Electing new police and crime commissioners for the first time on a cold November night was â€œnot in the interests of votersâ€, a critical report has found.
Elections for police and crime commissioners were marred by a record-low turnout with around one in seven bothering to go to the ballot box
Members of the public were left in the dark about the elections and who was standing in their area as the Home Office â€œdid not have sufficient resources or the level of expertiseâ€ to run the election, the Association of Electoral Administrators warned.
The Cabinet Office should oversee all future elections and ensure that electoral law and funding are in place six months before voters go to the polls, the report said.
PCCs, which replaced existing police authorities in 41 force areas across England and Wales, have the power to set force budgets and even hire and fire chief constables.
But the first elections last November were marred by a record-low turnout with around one in seven bothering to go to the ballot box, prompting a detailed inquiry by the Electoral Commission.
Just 120,000 leaflets about candidates were dispatched before the elections and turn out would have been higher if they had been sent for free to all voters, Labour claimed.
The AEA, which has nearly 1,700 members, said it found the detailed rules on how the elections should be run and how much could be spent in order to deliver them were both “extremely” late.
â€œIt is not in the interests of voters or the effective administration of the electoral process to hold a major national poll in November,â€ it said.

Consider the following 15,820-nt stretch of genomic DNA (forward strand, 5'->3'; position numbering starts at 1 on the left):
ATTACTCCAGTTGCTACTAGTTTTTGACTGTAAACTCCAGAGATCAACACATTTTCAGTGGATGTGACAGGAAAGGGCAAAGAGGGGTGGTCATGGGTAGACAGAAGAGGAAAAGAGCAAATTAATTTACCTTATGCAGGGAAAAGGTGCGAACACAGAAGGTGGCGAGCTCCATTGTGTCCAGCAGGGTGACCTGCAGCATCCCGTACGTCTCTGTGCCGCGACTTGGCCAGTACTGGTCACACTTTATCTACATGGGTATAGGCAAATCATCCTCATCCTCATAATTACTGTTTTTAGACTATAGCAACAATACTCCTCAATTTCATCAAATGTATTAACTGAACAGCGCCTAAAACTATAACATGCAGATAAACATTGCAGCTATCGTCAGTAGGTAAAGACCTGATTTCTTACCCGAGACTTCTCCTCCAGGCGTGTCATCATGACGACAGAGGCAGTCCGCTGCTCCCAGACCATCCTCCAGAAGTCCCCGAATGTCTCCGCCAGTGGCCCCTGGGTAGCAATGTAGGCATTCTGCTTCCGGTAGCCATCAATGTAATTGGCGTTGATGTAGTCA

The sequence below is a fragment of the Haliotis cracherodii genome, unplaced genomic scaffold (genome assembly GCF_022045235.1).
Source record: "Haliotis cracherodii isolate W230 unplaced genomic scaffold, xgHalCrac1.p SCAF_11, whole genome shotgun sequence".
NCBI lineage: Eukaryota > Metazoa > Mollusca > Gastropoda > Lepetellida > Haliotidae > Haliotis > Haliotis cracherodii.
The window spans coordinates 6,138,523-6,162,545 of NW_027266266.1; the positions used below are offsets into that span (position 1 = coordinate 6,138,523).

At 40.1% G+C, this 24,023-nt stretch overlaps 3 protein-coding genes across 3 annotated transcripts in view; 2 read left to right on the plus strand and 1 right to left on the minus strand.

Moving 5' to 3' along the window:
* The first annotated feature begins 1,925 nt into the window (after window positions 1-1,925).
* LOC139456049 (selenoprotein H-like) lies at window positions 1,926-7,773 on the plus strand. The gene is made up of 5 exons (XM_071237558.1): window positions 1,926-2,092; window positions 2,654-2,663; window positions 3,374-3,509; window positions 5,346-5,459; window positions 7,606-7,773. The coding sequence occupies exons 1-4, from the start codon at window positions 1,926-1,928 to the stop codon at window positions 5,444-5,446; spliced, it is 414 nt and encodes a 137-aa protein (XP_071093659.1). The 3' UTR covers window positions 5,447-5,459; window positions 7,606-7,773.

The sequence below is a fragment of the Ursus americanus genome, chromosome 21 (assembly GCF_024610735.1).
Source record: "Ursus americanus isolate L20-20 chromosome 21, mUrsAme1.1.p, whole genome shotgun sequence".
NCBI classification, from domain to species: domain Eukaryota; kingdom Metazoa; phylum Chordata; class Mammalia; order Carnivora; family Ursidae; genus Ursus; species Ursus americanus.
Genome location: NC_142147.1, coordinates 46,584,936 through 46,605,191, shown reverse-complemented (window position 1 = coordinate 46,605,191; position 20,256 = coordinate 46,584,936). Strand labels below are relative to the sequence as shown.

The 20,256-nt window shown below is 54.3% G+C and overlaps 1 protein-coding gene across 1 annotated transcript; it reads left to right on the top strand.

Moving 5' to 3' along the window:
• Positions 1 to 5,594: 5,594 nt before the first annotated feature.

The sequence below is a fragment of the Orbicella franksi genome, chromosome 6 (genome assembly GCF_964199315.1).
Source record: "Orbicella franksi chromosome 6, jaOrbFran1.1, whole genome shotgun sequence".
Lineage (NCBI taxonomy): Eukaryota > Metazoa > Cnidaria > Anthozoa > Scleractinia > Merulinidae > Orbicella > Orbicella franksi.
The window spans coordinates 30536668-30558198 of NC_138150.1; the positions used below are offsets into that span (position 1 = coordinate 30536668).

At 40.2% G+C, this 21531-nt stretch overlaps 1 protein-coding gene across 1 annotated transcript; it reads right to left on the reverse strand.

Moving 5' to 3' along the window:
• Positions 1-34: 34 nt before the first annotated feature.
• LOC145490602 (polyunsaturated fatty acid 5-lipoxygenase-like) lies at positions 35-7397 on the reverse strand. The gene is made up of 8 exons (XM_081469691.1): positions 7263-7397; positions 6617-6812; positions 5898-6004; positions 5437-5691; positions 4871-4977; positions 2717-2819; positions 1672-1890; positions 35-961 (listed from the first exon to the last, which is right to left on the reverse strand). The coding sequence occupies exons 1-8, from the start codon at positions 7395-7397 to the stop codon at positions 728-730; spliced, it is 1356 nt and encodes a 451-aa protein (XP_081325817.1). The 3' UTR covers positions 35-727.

â€œElectoral administrators were expected to deliver elections on the basis of extremely late legislation and without certainty about how much money they could spend. It is to their credit that they managed to do so.â€
It warned the Home Office, which was responsible for delivering the elections, â€œdid not have sufficient resources or the level of expertise to do so effectively and the electoral process suffered as a resultâ€.
The group added that, in the future, â€œproperly coordinated national public awareness campaigns will be vital to ensure that voters are properly informed about what is happening in their area and how to participateâ€.
A Home Office spokesman said: â€œThese elections marked the biggest democratic reform in policing in our lifetimes.
â€œMore than five million people turned out to vote for the first ever election of police and crime commissioners, giving them an infinitely bigger mandate than the unelected and invisible police authorities they replaced.
â€œThat number will only grow in the future as people see the real impact PCCs are already making in their areas, delivering on public priorities in tackling crime.â€
The spokesman added: â€œThe Home Office will look at the points made in this report, along with the conclusions of the Electoral Commission’s upcoming assessment.â€
PCC elections timing ‘not in the interests of voters’